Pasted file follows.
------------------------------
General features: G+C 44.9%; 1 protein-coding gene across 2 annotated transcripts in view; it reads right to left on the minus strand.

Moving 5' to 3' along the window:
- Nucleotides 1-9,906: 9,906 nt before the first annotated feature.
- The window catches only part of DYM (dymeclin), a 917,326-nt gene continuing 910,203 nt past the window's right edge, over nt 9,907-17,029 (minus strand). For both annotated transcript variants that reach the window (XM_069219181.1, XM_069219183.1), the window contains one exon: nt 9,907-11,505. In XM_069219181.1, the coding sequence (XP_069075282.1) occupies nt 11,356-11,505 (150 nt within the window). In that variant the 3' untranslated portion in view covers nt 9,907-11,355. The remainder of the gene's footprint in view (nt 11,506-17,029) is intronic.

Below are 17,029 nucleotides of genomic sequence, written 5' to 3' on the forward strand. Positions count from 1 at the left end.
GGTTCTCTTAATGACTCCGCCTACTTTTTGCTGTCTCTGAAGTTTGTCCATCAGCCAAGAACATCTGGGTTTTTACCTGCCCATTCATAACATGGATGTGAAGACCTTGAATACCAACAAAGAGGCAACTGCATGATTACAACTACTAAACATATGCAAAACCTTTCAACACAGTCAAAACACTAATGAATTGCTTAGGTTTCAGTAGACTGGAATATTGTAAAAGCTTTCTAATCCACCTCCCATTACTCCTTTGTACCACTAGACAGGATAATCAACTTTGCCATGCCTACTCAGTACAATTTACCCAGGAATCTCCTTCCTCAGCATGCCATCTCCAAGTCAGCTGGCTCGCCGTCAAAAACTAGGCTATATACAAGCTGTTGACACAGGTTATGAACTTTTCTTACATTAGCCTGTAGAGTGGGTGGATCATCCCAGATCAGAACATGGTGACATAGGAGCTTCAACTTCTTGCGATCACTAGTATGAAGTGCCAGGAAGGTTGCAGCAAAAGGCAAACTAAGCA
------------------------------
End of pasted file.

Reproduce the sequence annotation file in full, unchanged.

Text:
General features: G+C 44.9%; 1 protein-coding gene across 2 annotated transcripts in view; it reads right to left on the minus strand.

Moving 5' to 3' along the window:
- Nucleotides 1-9,906: 9,906 nt before the first annotated feature.
- The window catches only part of DYM (dymeclin), a 917,326-nt gene continuing 910,203 nt past the window's right edge, over nt 9,907-17,029 (minus strand). For both annotated transcript variants that reach the window (XM_069219181.1, XM_069219183.1), the window contains one exon: nt 9,907-11,505. In XM_069219181.1, the coding sequence (XP_069075282.1) occupies nt 11,356-11,505 (150 nt within the window). In that variant the 3' untranslated portion in view covers nt 9,907-11,355. The remainder of the gene's footprint in view (nt 11,506-17,029) is intronic.

Below are 17,029 nucleotides of genomic sequence, written 5' to 3' on the forward strand. Positions count from 1 at the left end.
GGTTCTCTTAATGACTCCGCCTACTTTTTGCTGTCTCTGAAGTTTGTCCATCAGCCAAGAACATCTGGGTTTTTACCTGCCCATTCATAACATGGATGTGAAGACCTTGAATACCAACAAAGAGGCAACTGCATGATTACAACTACTAAACATATGCAAAACCTTTCAACACAGTCAAAACACTAATGAATTGCTTAGGTTTCAGTAGACTGGAATATTGTAAAAGCTTTCTAATCCACCTCCCATTACTCCTTTGTACCACTAGACAGGATAATCAACTTTGCCATGCCTACTCAGTACAATTTACCCAGGAATCTCCTTCCTCAGCATGCCATCTCCAAGTCAGCTGGCTCGCCGTCAAAAACTAGGCTATATACAAGCTGTTGACACAGGTTATGAACTTTTCTTACATTAGCCTGTAGAGTGGGTGGATCATCCCAGATCAGAACATGGTGACATAGGAGCTTCAACTTCTTGCGATCACTAGTATGAAGTGCCAGGAAGGTTGCAGCAAAAGGCAAACTAAGCA